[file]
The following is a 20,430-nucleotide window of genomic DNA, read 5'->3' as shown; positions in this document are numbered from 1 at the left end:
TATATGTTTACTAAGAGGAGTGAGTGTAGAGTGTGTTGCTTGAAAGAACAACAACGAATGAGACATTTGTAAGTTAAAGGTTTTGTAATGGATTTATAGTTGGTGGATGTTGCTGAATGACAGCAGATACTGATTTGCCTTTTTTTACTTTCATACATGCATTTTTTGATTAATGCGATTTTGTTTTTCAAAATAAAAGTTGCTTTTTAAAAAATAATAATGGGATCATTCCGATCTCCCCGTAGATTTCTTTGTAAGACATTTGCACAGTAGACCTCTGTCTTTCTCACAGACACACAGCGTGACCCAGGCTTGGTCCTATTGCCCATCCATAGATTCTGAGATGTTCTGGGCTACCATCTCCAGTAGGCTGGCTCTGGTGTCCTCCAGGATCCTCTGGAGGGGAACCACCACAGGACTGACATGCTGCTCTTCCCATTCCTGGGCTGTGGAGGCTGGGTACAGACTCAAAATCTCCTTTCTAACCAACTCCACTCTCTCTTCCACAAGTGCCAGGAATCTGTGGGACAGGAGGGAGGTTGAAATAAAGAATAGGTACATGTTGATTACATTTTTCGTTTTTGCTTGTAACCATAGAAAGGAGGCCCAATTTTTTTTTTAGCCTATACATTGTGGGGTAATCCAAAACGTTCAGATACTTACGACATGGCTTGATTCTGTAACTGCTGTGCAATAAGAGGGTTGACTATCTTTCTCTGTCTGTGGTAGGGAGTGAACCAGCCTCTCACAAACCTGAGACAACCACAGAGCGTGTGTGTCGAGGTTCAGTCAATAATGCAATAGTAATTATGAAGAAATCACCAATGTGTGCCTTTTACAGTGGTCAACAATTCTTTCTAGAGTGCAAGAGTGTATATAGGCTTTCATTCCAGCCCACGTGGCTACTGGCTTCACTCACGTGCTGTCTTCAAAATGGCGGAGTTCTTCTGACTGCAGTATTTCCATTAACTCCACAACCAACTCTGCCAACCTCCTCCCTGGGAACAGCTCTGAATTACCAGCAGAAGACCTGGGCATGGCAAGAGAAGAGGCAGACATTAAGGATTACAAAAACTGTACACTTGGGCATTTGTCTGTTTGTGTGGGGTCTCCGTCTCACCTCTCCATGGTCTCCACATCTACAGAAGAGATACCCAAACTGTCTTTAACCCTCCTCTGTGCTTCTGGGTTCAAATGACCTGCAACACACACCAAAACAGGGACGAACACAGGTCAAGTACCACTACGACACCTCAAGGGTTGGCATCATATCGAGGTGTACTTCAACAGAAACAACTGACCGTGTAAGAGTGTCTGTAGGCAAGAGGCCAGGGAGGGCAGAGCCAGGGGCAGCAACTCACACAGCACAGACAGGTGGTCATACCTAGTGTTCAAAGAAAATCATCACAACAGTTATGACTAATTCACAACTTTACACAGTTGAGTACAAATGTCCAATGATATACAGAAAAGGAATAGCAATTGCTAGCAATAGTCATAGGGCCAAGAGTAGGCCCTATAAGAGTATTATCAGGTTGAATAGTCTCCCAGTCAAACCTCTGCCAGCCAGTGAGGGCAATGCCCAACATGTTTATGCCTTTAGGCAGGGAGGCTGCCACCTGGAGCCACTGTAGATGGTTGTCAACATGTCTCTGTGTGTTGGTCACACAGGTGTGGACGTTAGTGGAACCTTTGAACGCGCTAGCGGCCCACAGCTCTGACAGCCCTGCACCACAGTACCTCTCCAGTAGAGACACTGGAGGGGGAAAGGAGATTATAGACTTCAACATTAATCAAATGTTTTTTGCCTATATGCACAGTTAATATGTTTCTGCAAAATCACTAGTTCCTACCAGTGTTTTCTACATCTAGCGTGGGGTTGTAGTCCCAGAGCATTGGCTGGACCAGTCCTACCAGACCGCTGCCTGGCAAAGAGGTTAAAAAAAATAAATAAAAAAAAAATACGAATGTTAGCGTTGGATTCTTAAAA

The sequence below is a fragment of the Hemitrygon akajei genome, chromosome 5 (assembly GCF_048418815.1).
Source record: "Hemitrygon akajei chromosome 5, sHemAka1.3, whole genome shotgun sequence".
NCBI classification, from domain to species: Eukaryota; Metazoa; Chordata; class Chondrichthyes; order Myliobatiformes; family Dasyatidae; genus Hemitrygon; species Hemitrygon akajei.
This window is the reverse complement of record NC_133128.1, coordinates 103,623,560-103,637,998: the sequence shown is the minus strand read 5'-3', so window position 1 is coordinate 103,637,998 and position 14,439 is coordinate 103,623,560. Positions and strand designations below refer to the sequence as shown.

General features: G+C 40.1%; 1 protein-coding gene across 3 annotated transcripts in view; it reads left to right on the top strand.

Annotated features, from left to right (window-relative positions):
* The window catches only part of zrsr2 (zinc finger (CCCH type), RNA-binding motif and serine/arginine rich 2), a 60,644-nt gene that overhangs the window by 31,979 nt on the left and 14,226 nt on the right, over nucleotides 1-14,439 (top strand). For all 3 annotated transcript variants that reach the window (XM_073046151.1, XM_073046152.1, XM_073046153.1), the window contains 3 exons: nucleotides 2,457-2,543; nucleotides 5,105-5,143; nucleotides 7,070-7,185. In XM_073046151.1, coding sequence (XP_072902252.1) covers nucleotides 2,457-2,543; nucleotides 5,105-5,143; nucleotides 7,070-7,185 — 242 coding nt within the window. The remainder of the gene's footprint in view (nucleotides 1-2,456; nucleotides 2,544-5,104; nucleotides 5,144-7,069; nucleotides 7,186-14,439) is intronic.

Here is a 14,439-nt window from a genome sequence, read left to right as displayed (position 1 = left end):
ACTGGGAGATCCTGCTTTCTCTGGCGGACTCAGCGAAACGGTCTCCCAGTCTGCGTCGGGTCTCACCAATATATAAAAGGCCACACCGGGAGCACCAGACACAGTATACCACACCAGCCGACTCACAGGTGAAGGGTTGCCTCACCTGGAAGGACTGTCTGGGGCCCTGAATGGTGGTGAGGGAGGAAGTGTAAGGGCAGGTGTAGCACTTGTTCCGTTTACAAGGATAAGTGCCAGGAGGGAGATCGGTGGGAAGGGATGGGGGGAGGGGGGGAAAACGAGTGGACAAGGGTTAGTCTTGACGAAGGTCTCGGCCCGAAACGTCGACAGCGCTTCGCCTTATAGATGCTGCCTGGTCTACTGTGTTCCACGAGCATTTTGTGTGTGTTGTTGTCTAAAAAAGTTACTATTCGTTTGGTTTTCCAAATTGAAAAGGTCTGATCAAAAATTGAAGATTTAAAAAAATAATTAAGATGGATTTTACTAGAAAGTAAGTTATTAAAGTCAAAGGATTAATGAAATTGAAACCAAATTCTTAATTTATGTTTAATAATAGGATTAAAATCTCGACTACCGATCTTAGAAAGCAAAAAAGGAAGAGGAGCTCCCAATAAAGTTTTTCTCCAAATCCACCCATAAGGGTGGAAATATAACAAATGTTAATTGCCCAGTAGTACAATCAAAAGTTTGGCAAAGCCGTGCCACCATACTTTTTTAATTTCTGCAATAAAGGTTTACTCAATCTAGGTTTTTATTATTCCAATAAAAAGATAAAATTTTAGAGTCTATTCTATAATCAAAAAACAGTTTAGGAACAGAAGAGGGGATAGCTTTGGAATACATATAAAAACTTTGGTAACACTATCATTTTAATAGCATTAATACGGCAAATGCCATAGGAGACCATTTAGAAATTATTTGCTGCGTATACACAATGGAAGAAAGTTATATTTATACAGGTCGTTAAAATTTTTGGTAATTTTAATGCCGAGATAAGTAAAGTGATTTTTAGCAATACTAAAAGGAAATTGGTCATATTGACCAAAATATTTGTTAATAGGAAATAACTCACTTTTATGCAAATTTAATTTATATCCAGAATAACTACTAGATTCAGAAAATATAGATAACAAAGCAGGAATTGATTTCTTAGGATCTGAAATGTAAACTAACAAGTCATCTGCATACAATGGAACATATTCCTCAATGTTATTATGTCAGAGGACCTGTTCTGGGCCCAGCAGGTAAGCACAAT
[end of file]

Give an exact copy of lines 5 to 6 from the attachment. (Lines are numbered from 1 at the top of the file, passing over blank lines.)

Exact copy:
NCBI classification, from domain to species: Eukaryota; Metazoa; Chordata; class Chondrichthyes; order Myliobatiformes; family Dasyatidae; genus Hemitrygon; species Hemitrygon akajei.
This window is the reverse complement of record NC_133128.1, coordinates 103,623,560-103,637,998: the sequence shown is the minus strand read 5'-3', so window position 1 is coordinate 103,637,998 and position 14,439 is coordinate 103,623,560. Positions and strand designations below refer to the sequence as shown.